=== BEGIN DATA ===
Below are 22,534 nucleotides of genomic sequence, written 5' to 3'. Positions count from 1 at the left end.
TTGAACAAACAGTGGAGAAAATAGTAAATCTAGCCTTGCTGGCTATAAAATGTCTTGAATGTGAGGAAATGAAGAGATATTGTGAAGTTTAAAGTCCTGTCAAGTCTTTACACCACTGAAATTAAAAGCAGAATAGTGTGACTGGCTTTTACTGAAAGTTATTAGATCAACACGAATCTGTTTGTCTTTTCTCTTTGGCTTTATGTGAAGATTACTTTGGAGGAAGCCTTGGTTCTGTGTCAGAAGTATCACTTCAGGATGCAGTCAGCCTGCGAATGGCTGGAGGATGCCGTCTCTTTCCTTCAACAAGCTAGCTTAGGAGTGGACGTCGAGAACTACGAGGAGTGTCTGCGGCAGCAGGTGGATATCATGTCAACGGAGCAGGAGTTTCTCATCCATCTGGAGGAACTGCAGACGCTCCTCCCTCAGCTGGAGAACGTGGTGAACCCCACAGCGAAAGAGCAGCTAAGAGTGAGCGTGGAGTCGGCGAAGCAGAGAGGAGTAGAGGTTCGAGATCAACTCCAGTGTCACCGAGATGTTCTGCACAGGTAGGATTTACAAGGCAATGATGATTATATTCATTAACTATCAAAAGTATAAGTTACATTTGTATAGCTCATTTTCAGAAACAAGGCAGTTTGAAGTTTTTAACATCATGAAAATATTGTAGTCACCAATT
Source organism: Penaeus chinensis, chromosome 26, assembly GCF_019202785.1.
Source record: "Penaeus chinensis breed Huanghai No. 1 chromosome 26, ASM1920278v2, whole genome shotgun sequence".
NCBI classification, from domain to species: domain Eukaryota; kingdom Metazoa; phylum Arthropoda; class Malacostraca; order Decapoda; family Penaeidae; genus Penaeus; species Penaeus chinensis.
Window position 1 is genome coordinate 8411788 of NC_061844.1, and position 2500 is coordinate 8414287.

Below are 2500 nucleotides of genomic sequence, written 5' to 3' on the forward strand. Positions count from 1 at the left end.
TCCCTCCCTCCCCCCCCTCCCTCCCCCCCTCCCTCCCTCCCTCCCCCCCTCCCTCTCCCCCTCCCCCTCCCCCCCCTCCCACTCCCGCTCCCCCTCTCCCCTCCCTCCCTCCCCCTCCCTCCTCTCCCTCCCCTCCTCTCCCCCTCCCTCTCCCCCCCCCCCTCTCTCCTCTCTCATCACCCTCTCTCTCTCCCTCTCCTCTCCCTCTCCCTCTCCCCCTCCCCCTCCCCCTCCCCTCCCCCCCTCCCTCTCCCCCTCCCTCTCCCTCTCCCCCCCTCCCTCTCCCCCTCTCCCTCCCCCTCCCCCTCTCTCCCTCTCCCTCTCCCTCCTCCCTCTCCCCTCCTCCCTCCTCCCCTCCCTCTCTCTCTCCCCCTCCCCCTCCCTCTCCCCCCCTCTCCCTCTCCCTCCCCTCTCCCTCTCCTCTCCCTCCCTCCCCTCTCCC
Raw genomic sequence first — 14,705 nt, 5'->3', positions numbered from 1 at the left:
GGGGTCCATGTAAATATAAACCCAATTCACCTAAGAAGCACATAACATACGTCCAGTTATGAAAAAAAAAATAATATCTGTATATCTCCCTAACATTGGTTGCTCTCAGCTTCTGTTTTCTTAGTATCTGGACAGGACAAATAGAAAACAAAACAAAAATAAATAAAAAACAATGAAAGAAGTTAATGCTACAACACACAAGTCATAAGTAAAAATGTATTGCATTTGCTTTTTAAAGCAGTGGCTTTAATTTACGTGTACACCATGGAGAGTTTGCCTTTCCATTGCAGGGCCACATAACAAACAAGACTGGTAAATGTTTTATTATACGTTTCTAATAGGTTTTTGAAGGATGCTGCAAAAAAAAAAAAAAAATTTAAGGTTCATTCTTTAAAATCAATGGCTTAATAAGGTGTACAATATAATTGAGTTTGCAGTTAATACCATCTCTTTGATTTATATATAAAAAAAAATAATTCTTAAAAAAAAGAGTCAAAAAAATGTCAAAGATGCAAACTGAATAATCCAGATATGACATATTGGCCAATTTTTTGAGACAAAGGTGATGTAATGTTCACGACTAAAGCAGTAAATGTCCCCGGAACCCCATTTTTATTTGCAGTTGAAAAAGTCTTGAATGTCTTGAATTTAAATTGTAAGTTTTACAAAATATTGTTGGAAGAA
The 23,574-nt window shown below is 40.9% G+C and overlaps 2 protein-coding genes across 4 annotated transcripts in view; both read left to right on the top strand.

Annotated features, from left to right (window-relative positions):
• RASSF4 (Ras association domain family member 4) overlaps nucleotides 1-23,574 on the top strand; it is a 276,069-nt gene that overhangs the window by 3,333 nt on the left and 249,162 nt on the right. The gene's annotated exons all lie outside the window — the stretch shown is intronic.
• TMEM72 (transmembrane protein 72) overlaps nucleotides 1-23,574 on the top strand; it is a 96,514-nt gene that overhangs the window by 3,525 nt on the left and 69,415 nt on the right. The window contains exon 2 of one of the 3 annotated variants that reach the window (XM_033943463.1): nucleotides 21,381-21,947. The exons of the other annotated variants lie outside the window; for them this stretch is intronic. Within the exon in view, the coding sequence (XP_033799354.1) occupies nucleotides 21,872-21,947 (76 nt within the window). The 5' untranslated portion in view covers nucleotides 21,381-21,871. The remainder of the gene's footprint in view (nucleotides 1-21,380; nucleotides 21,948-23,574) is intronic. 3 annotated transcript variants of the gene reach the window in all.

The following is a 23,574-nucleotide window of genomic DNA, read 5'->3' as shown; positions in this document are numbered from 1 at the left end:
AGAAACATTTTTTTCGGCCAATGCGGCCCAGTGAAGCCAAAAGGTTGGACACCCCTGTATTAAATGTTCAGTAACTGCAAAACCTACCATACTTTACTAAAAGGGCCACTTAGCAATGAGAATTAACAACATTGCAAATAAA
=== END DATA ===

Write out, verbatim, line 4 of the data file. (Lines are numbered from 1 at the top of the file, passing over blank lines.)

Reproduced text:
Source record: "Penaeus chinensis breed Huanghai No. 1 chromosome 26, ASM1920278v2, whole genome shotgun sequence".